- The impact resistance of MLAC under multiple factors was analyzed in depth. The analysis showed that the influence of the aggregate replacement rate on the impact resistance of multi-phase lightweight aggregate concrete was higher than the probability of failure or the failure of the concrete specimens.
- Through the establishment of the impact damage evolution equation, the damage degradation of each specimen under drop hammer impact was studied in depth. The variation law of the data derived from the equation was highly consistent with the experimental results. The damage degradation of MLAC under dynamic load can be reasonably described by the equation.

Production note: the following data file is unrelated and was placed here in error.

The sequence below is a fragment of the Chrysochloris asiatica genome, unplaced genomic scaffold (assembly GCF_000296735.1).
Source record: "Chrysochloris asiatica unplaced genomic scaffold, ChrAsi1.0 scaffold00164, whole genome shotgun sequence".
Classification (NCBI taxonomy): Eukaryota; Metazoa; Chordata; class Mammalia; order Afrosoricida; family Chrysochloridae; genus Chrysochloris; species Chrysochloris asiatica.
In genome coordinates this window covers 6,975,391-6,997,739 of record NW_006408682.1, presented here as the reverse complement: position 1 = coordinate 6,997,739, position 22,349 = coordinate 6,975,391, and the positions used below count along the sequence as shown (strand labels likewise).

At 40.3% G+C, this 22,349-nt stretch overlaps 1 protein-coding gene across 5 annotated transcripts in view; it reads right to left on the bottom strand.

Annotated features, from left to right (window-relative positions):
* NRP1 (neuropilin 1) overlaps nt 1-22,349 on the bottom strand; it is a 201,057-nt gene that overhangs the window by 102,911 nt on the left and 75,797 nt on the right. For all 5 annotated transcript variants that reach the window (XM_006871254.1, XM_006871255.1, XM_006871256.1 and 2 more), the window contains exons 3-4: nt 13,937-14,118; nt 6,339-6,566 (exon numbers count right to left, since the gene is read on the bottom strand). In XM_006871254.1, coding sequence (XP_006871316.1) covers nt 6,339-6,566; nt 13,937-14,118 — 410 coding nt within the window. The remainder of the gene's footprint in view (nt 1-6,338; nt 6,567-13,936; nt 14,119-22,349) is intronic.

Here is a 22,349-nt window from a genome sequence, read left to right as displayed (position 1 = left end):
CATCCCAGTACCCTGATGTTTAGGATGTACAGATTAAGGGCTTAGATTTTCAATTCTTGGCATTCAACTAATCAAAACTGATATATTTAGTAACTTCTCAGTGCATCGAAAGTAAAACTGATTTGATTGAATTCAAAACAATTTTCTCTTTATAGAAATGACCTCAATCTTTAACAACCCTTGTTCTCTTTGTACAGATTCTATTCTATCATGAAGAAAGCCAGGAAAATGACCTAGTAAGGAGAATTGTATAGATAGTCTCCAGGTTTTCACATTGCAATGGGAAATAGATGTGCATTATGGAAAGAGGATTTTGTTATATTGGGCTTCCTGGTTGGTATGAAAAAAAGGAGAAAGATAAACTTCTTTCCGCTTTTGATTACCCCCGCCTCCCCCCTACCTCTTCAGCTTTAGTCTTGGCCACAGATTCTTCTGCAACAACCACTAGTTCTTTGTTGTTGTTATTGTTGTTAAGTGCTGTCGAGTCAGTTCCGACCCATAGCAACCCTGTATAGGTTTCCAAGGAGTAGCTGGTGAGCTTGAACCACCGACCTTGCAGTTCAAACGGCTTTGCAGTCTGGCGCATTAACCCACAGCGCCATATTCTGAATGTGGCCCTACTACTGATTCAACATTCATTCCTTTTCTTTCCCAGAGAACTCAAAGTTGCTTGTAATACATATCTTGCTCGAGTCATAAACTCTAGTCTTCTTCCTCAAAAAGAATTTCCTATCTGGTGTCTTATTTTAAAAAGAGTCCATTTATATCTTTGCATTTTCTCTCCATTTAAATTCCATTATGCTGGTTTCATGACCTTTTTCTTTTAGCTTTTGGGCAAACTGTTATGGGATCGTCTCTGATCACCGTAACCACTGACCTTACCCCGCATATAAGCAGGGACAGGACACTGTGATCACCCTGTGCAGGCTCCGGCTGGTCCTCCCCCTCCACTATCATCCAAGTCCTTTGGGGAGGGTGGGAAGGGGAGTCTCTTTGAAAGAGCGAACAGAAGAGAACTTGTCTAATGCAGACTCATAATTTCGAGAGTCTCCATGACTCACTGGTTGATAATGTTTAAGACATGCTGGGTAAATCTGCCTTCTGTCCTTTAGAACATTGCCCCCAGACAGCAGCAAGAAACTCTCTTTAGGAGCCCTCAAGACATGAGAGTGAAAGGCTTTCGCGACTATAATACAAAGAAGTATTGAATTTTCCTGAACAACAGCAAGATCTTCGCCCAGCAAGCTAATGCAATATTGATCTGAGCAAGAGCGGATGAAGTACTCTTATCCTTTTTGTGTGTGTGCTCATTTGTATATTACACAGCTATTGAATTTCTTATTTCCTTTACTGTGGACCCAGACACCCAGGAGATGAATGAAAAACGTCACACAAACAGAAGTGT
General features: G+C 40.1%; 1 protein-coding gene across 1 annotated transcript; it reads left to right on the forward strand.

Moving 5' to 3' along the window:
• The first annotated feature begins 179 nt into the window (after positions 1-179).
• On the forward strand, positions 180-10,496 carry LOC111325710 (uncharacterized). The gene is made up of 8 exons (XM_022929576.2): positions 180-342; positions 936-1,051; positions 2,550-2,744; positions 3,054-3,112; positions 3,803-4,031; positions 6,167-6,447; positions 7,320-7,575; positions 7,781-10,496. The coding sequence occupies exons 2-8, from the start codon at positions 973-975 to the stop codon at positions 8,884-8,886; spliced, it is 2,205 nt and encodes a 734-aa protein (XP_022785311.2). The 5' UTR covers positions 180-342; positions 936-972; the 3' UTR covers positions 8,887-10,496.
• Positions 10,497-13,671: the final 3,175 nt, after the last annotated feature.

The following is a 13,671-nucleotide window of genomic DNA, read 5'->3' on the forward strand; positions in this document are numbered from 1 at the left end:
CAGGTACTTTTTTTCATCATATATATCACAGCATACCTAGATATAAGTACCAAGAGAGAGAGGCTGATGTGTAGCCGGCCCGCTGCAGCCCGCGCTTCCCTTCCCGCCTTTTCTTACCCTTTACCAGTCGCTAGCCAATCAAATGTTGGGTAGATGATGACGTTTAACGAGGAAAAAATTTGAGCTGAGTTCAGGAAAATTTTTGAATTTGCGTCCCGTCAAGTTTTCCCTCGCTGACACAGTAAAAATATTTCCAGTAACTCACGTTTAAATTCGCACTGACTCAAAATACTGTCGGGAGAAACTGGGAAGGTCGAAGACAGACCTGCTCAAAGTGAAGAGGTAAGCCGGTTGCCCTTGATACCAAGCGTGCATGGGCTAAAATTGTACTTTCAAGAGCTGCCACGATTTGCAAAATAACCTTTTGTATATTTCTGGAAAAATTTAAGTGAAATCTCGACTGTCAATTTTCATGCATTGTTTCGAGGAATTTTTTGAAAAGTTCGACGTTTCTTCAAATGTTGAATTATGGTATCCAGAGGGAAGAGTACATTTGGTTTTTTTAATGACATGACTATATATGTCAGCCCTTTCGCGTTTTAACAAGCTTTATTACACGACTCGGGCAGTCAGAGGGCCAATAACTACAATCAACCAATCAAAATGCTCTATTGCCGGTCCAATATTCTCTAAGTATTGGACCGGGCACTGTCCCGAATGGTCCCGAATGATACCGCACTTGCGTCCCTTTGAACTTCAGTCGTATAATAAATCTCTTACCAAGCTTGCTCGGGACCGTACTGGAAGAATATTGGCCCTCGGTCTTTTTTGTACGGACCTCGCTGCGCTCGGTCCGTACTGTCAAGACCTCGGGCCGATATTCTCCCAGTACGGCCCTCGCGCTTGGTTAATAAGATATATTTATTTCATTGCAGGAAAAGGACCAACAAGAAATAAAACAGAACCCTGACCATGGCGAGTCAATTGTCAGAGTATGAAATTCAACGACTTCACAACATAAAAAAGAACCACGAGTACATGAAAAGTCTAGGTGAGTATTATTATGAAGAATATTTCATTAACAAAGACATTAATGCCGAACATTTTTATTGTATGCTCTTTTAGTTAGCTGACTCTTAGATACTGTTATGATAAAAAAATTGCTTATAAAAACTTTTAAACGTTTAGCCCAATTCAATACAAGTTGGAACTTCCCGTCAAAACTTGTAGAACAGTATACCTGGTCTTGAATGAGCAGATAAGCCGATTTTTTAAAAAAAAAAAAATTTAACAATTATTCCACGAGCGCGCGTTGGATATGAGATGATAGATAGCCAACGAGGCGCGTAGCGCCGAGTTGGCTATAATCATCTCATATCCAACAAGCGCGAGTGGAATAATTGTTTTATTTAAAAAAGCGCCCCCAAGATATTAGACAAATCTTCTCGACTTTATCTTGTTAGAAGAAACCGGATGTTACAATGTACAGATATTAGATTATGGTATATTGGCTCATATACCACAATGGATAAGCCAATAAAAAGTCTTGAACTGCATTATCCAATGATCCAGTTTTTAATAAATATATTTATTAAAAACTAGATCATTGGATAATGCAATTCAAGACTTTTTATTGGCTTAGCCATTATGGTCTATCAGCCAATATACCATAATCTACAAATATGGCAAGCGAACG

## 6. Prospect

## Author Contributions

## Funding

## Institutional Review Board Statement

## Informed Consent Statement

## Data Availability Statement

## Conflicts of Interest

## References

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**Figure 1.**(

**a**) Coal gangue ceramsite; (

**b**) pumice aggregate; (

**c**) fly ash ceramsite; (

**d**) coral aggregate.

**Figure 6.**Relationship between impact resistance times of MLAC and aggregate content (

**a**) CGC; (

**b**) PC; (

**c**) FAC; (

**d**) CC.

No. | Bulk Density (kg/m ^{3}) | Apparent Density (kg/m ^{3}) | Water Absorption (%) | Tube Compressive Strength (MPa) | |
---|---|---|---|---|---|

1 h | 24 h | ||||

Coal gangue ceramsite | 975 | 1730 | 5.07 | 7.43 | 6.8 |

Pumice aggregate | 690 | 1593 | 16.44 | 17.32 | 2.98 |

Fly ash ceramsite | 650 | 1323 | 12.51 | 12.98 | 6.5 |